Het volgende artikel heb ik een keer geschreven over de DW Workshop Series. Omdat deze serie niet lang geproduceerd is, en er nogal wat onduidelijkheid is over de fabricage en ketels. Ondanks dat ik het in het Engels geschreven heb (de meeste vragen over mijn set komen uit de USA…..), wil ik het je niet onthouden.



My drums are DW Workshop Series, made in the U.S. in 2000. There is much confusion surrounding this somewhat-rare line offered by DW.

I have read a lot of messages of people inquiring about DW Workshop series drums with most replies having bits and pieces of truth with some personal opinions thrown in. Lots of readers want to know about thier quality and their price range. The Workshop series for the record were indeed 100% DW drums. They were manufactured in the USA (Oxnard), contrary to what some people have been stating. They were never made in Ensenada, Mexico. They were manufactured with what resembles the PDP lug to distinguish them from the Collector series.

They were built for only two years. They were made without reinforcement hoops, and were meant to be DW’s good, mid-range product. Since they were just as expensive to manufacture as DW’s Collector’s Series, they were discontinued. Apart from that, they were favoured by many DW endorsers in spite of the Collector’s series.

They were DW’s first go at manufacturing an American made “mass produced” set. They didn’t offer the custom features like timbre matching and had limited finishes. The finishes were a high-gloss lacquered all-maple shell, or a Satin-Oil all-maple shell. The drums, aside from the different lugs, garnished authentic DW hardware as in the snare strainer. bass drum spurs and tom mounts. Again, 100% DW. DW dropped this line after about 2 years in production because they became too costly to produce, rivaling the production costs of their collector series, but they didn’t carry the same retail price tag.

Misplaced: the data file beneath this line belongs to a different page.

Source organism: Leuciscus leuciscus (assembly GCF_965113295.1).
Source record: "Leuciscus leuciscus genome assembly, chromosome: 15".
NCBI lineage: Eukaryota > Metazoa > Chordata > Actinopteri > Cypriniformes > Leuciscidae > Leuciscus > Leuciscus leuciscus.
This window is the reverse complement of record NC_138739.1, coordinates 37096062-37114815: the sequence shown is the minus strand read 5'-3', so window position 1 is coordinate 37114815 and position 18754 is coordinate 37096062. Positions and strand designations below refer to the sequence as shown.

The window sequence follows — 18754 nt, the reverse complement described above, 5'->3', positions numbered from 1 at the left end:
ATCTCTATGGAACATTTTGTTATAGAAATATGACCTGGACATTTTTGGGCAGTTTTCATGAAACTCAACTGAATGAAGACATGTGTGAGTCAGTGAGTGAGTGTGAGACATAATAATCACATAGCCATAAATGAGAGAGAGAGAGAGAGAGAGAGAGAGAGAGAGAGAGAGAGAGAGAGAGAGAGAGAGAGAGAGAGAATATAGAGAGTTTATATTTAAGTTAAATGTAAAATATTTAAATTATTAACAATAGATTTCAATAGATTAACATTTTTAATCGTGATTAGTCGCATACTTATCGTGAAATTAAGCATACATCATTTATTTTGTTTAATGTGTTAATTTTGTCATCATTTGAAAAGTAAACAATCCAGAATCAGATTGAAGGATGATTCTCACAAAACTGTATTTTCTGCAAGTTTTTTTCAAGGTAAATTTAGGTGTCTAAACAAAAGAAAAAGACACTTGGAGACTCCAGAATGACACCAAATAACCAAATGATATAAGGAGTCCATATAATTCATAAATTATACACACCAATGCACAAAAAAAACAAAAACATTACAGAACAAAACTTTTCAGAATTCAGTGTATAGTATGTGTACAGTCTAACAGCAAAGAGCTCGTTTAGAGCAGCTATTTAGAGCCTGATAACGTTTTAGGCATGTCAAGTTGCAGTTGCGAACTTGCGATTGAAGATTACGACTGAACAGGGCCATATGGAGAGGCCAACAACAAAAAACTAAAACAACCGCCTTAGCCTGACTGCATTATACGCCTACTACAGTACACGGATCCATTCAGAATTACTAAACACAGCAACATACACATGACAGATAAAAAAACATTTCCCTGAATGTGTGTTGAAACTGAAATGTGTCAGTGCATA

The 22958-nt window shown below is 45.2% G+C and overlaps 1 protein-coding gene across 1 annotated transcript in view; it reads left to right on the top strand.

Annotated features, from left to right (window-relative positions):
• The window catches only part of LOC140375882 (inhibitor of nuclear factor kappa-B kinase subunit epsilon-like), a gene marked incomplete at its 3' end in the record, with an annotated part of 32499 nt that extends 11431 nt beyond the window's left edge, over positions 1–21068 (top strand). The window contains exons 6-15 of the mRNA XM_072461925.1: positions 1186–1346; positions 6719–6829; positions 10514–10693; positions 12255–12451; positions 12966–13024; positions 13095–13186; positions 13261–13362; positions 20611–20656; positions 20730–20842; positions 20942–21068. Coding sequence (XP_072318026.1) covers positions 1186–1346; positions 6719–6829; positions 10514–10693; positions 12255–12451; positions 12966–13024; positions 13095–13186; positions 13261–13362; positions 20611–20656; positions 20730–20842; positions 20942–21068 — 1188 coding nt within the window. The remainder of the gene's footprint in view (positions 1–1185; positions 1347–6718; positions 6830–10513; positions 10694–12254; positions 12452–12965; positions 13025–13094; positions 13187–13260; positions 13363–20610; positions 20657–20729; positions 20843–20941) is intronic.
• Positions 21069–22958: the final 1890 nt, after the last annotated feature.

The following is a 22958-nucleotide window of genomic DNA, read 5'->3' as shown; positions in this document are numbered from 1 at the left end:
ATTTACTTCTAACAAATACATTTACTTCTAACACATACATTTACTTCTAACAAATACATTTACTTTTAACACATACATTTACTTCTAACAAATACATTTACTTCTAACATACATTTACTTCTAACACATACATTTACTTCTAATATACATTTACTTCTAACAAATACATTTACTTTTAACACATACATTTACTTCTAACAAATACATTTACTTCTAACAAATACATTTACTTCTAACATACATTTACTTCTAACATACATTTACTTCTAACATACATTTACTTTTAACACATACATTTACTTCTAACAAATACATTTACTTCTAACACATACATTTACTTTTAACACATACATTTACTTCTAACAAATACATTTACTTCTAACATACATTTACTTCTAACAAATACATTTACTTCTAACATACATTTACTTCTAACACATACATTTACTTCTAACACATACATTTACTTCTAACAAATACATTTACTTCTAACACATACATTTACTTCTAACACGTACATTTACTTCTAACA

So with that, the line was scrapped in favor of the Pacific line. With the technology they gained making the Workshop series, they started to produce the PDP’s in Taiwan. Pacifics were not originally manufactured in Ensenada. DW chose to move the PDP line to Ensenada in the mid 90’s to keep the costs down on the shipping tarifs from overseas and to be closer to the factory for quality control. But to state it one more time, the Workshop series was an American manufactured all-maple set. The sound is impeccable and they do not have the reinforcment ring for a broader sound, something DW is now offering (priced) on their Collector series sets. All the Workshop series drums have a DW badge with a serial number stamped on each shell stating “Made in the USA”

The Bottom Line Facts: These drums were “Made in the USA”, with the same quality maple and parts that go into the Collector’s Series drums. The only difference- apart from the differently-shaped lug housings, is that these have no reinforcement hoops. This difference is said to give them more sustain and a more open tone. I completely agree. I didn’t buy these because they were less than the Collector Series: they just sounded better, more open, to me.

As said, they are made entirely of American maple. On my set, the finish is a very beautiful glossy Teal Green (like the British Racing Green on the Tama SC’s) with natural wood color inside the drum, as well as around the inside of the bass drum hoops. The rack tom mount is brilliantly designed and allows you to place the drums absolutely anywhere you want them to be without hassle. The toms themselves feature DW’s suspension system that retains sustain and overall tone quality. So far, this is the best set I’ve ever played and it is still unbeaten by the Collector’s series in my opinion.